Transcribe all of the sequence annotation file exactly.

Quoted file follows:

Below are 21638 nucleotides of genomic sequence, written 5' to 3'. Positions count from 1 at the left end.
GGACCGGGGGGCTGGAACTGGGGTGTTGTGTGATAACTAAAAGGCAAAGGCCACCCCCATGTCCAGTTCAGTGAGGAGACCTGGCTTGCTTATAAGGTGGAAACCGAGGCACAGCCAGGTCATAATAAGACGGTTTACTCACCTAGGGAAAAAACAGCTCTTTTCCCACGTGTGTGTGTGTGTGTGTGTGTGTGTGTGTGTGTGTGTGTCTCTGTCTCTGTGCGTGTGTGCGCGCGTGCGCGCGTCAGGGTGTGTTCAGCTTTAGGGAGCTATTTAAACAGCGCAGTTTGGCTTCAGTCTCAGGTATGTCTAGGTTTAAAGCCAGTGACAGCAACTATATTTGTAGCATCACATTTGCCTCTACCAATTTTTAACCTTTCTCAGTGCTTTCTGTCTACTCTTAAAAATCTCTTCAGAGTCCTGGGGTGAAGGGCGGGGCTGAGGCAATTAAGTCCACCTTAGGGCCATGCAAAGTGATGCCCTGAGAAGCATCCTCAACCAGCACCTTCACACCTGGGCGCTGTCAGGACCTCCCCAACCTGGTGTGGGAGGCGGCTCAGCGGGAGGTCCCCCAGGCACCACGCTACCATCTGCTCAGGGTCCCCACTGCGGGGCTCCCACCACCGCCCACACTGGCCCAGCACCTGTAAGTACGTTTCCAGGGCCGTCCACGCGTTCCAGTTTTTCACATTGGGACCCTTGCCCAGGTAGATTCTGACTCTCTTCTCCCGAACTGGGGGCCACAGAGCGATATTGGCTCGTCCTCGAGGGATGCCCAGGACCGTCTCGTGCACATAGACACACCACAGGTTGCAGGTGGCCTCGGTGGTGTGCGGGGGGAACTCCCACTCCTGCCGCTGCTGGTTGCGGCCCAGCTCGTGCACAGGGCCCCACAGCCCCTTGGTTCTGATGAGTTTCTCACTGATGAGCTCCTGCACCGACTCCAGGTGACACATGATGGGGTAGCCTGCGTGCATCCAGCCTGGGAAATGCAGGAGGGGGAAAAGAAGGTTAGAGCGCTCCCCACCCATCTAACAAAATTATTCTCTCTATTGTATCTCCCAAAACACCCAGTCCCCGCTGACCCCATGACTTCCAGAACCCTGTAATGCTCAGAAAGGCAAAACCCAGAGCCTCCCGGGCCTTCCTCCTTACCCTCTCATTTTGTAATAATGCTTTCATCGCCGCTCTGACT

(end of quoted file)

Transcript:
Below are 21638 nucleotides of genomic sequence, written 5' to 3'. Positions count from 1 at the left end.
GGACCGGGGGGCTGGAACTGGGGTGTTGTGTGATAACTAAAAGGCAAAGGCCACCCCCATGTCCAGTTCAGTGAGGAGACCTGGCTTGCTTATAAGGTGGAAACCGAGGCACAGCCAGGTCATAATAAGACGGTTTACTCACCTAGGGAAAAAACAGCTCTTTTCCCACGTGTGTGTGTGTGTGTGTGTGTGTGTGTGTGTGTGTGTGTCTCTGTCTCTGTGCGTGTGTGCGCGCGTGCGCGCGTCAGGGTGTGTTCAGCTTTAGGGAGCTATTTAAACAGCGCAGTTTGGCTTCAGTCTCAGGTATGTCTAGGTTTAAAGCCAGTGACAGCAACTATATTTGTAGCATCACATTTGCCTCTACCAATTTTTAACCTTTCTCAGTGCTTTCTGTCTACTCTTAAAAATCTCTTCAGAGTCCTGGGGTGAAGGGCGGGGCTGAGGCAATTAAGTCCACCTTAGGGCCATGCAAAGTGATGCCCTGAGAAGCATCCTCAACCAGCACCTTCACACCTGGGCGCTGTCAGGACCTCCCCAACCTGGTGTGGGAGGCGGCTCAGCGGGAGGTCCCCCAGGCACCACGCTACCATCTGCTCAGGGTCCCCACTGCGGGGCTCCCACCACCGCCCACACTGGCCCAGCACCTGTAAGTACGTTTCCAGGGCCGTCCACGCGTTCCAGTTTTTCACATTGGGACCCTTGCCCAGGTAGATTCTGACTCTCTTCTCCCGAACTGGGGGCCACAGAGCGATATTGGCTCGTCCTCGAGGGATGCCCAGGACCGTCTCGTGCACATAGACACACCACAGGTTGCAGGTGGCCTCGGTGGTGTGCGGGGGGAACTCCCACTCCTGCCGCTGCTGGTTGCGGCCCAGCTCGTGCACAGGGCCCCACAGCCCCTTGGTTCTGATGAGTTTCTCACTGATGAGCTCCTGCACCGACTCCAGGTGACACATGATGGGGTAGCCTGCGTGCATCCAGCCTGGGAAATGCAGGAGGGGGAAAAGAAGGTTAGAGCGCTCCCCACCCATCTAACAAAATTATTCTCTCTATTGTATCTCCCAAAACACCCAGTCCCCGCTGACCCCATGACTTCCAGAACCCTGTAATGCTCAGAAAGGCAAAACCCAGAGCCTCCCGGGCCTTCCTCCTTACCCTCTCATTTTGTAATAATGCTTTCATCGCCGCTCTGACT